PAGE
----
Moral behavior. Affluence for all. That’s what we want.
We dang liberals don’t really care all that much that there are rich people. There have always been rich people. What we care about is that there are far too many poor people, and increasing numbers of them, with decreasing income. The fact that this is happening in the richest country in history should give anyone with an IQ above that of a fern a hint that something is dreadfully wrong. But that’s not how conservative Republicans see it. The way they see it is that they and their rich friends are getting richer and richer, therefore all must be well.
All is not well. The problem is that the rich people have created the excessive poverty and the erosion of democracy we see now. They have done so by their lack of moral behavior.
Let us be clear: the lack of moral behavior we speak of does not mean that any particular person is an amoral scumbag—although there are a few of those. What it means is that the collective behavior of the rich, and their governmental factotums, have led to immoral consequences. It is the way the rich control the government for their own benefit. It is that increasing numbers of workers are unable to sustain a decent level of wellbeing because of declining income. It is that poverty is increasing, not decreasing.
It is this that the “Occupy” people rail against.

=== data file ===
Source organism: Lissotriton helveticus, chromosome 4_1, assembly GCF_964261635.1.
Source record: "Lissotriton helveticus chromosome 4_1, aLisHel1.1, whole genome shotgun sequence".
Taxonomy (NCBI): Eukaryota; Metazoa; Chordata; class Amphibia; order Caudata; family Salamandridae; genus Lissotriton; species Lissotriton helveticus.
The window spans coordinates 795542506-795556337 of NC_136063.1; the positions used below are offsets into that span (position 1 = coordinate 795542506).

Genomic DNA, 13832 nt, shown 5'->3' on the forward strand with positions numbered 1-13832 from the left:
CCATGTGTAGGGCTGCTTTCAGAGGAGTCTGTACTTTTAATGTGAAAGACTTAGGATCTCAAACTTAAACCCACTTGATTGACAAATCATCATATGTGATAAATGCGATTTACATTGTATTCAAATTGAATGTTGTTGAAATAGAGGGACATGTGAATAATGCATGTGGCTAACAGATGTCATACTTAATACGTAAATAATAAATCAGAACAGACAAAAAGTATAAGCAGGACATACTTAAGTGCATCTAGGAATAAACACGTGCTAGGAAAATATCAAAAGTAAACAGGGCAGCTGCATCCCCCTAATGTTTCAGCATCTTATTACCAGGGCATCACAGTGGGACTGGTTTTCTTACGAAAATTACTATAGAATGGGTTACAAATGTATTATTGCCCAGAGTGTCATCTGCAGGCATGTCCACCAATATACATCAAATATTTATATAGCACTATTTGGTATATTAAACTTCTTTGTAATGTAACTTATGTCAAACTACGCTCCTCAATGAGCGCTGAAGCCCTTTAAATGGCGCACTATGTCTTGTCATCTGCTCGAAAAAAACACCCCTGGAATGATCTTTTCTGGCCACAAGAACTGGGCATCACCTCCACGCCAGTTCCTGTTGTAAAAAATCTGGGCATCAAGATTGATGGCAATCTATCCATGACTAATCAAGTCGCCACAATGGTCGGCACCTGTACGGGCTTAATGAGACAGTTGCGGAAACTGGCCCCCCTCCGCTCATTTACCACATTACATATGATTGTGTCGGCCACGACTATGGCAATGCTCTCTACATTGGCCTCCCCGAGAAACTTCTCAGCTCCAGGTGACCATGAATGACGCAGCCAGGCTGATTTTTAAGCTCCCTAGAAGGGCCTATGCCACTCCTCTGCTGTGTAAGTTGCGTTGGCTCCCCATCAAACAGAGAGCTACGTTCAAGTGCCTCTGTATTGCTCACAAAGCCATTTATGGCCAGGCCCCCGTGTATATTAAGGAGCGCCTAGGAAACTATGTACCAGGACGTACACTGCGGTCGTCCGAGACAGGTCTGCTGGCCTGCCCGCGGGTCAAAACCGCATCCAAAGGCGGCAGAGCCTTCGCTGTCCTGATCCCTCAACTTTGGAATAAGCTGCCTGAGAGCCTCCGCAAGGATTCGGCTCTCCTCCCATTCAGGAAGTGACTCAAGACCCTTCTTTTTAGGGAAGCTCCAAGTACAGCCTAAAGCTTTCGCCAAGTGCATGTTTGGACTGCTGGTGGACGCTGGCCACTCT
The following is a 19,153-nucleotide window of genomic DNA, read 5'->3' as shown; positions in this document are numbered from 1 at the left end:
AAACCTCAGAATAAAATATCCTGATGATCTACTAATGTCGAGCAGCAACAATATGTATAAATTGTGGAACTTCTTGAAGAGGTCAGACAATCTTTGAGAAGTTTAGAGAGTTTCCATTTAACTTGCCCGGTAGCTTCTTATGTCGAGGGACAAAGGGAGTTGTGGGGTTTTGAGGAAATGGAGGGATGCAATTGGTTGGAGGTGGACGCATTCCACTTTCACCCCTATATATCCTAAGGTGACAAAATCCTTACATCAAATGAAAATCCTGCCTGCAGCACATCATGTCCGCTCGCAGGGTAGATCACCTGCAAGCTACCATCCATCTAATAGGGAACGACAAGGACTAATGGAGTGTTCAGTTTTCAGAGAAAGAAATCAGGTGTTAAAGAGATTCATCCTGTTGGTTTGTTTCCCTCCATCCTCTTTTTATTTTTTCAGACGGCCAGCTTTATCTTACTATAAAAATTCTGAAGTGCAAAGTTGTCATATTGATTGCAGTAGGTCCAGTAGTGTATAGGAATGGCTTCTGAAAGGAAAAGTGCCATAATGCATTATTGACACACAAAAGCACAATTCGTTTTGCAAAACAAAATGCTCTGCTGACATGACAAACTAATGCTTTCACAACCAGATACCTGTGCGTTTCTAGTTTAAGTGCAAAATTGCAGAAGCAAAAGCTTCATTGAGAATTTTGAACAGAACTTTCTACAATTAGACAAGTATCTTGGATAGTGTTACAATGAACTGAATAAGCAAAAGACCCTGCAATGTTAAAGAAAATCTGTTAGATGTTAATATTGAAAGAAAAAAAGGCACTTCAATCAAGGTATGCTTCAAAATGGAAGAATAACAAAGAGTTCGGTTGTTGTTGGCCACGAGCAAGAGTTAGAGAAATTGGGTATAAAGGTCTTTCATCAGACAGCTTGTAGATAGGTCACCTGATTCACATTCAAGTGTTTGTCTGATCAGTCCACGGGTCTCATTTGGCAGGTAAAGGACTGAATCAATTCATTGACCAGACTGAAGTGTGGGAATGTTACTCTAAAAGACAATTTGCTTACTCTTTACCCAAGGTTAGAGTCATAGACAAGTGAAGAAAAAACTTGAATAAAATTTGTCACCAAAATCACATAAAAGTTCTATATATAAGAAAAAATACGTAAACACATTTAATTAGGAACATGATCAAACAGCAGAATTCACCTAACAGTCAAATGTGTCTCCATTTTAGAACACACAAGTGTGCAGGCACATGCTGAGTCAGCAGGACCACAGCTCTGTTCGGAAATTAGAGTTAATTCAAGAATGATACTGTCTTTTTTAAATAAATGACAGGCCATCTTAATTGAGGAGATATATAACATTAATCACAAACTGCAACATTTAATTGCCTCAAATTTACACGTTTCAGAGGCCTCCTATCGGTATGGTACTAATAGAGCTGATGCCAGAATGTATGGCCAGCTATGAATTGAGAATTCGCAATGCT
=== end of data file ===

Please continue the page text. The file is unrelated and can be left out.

Everywhere the conservative ethos becomes prominent, the rich get richer, the poor get poorer. In the developing world, ironically, this ethos is known as neo-liberalism. The big banks always recommend that a country impose hardships on the people, make new rules for government, and take on a big loan. (There must be a big loan because it is a capitalist imperative that capital must grow, and it can’t if there aren’t big loans. But that’s another topic.) Everything always gets worse, and there is never a payoff, either in national improvement or in ending the loan. The only way this comes out well is if the victim government simply throws off the yoke that has been imposed on them, refuses to repay the loan, and invests in the people, whereupon the country is set upon the road to recovery and the lot of the people improves.
This has happened in a number of Latin American countries. It has diminished the US hegemony, but improved life for everyone else.
Back at home, each person’s share of the Gross Domestic Product is $47,200 per year. That means a family of four would have $188,800 per year, if that money were perfectly distributed. Of course, it is not perfectly distributed, nor should it be. It’s perfectly all right that there are rich people. But should there be families of four living on less than half of a single person’s share of the GDP, $22,000, to be exact? Should someone who is working full time get only $22K, or even less?
This is why labor unions are so important to working people. In a crappy labor market, like we have today, an employer can fire anyone he wants to, knowing that there will be dozens of applicants to take his place, no matter how poorly they are paid. On the one hand, this is mighty inspiration for the worker to be worth his pay. On the other hand, it is a situation ripe for exploitation and abuse. Good labor unions work against abuse, and work for decent wages.
It doesn’t matter whether Republicans are nice people. What matters is that the collective result of all their political actions over the past four decades has led to increasing levels of economic injustice in a country where there is enough money that nobody should ever suffer from poverty.